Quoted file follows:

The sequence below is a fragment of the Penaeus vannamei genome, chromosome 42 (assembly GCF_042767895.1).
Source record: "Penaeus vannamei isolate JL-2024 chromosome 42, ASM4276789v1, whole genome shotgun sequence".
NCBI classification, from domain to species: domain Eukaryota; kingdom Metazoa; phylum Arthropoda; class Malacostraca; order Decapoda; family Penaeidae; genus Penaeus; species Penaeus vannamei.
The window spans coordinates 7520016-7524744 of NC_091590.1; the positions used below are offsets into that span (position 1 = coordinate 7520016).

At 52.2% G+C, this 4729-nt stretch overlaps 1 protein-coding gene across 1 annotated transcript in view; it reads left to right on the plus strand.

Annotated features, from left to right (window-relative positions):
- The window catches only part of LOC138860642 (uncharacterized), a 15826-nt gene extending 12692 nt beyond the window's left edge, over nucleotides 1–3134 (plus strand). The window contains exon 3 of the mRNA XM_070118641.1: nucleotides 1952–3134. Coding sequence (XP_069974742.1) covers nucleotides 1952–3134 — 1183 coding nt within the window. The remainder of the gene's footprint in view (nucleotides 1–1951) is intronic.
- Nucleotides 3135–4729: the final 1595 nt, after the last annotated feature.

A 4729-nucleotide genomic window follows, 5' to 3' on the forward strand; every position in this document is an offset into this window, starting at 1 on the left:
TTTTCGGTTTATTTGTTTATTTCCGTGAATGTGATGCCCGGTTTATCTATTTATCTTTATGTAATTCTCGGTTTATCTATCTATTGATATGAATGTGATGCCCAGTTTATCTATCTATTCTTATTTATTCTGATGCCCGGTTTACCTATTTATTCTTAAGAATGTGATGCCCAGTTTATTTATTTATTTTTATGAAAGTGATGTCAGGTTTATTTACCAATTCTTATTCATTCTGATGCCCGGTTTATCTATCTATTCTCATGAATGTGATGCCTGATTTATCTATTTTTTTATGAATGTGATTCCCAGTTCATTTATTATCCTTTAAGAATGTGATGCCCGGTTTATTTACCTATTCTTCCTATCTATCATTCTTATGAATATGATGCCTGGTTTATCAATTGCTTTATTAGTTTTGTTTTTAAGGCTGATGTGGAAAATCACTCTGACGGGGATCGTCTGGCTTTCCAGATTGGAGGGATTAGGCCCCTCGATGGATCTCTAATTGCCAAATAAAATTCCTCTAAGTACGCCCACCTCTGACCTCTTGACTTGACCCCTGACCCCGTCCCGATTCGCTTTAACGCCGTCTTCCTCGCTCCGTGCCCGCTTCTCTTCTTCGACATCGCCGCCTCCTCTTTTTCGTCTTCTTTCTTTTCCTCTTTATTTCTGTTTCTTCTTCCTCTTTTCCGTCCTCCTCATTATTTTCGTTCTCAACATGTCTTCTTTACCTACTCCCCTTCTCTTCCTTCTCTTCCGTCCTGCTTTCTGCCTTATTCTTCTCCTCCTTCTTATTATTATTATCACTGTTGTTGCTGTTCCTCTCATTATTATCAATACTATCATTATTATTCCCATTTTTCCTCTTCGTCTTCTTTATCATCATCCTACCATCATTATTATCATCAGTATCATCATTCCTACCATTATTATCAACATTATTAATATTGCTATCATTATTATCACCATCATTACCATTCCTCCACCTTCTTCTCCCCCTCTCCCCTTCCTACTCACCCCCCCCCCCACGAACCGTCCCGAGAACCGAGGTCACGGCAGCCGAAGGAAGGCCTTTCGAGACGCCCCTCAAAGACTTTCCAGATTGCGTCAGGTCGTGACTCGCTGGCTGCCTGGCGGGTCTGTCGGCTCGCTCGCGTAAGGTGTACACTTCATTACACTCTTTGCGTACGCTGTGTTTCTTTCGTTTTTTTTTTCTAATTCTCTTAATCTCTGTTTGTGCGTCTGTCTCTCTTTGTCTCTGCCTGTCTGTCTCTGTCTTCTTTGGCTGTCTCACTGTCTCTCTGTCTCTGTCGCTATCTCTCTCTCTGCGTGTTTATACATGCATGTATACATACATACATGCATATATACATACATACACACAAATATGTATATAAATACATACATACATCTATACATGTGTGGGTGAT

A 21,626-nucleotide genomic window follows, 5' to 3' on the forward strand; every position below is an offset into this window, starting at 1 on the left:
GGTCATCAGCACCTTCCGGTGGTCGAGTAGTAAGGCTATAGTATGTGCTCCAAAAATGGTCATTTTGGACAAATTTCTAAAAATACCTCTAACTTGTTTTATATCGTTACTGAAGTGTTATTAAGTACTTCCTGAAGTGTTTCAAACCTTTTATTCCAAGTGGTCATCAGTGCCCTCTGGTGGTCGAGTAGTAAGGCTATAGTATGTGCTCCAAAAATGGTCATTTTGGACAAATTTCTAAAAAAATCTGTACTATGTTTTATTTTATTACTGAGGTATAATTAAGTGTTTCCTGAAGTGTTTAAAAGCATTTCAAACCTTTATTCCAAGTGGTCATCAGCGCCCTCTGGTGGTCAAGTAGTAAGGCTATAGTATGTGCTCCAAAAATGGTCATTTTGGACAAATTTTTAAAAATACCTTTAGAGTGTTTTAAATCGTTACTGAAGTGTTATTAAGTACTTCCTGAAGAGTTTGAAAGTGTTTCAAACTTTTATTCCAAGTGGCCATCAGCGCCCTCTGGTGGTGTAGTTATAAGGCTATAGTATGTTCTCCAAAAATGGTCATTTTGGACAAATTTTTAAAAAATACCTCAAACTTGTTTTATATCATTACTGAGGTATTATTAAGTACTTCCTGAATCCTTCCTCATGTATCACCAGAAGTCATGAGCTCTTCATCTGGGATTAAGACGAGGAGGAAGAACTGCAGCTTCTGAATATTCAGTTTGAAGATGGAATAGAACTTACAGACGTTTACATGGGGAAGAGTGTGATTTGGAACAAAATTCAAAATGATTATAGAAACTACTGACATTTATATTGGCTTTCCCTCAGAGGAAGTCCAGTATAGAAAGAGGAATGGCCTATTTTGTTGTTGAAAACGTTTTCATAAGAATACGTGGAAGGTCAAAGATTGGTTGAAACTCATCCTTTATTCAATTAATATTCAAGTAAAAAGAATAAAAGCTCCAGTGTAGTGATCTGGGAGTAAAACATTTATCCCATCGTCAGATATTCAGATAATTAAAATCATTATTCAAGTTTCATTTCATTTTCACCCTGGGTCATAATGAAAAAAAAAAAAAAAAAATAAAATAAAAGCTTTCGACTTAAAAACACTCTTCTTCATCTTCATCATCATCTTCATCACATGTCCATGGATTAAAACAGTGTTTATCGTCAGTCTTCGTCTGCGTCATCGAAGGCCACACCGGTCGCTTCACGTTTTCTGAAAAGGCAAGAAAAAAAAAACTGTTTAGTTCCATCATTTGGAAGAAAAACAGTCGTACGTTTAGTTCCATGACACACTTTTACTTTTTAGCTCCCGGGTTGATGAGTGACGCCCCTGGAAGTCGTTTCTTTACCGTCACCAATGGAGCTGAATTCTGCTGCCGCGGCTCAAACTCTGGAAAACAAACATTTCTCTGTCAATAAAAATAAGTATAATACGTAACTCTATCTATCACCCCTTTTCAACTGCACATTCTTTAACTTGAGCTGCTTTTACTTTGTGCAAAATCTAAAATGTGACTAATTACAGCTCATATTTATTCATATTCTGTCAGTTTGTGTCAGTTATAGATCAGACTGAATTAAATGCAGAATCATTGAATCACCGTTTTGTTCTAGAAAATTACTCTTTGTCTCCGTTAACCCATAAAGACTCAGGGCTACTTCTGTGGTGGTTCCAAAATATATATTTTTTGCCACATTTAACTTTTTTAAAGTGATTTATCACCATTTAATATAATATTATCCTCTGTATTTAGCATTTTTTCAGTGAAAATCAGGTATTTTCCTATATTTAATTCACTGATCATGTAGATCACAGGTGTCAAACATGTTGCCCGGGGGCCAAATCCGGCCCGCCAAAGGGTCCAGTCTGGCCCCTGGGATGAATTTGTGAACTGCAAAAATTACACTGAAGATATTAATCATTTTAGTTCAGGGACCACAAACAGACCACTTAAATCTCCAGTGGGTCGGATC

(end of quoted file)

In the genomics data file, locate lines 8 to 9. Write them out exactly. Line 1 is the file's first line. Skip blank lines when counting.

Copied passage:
- Nucleotides 3135–4729: the final 1595 nt, after the last annotated feature.

A 4729-nucleotide genomic window follows, 5' to 3' on the forward strand; every position in this document is an offset into this window, starting at 1 on the left: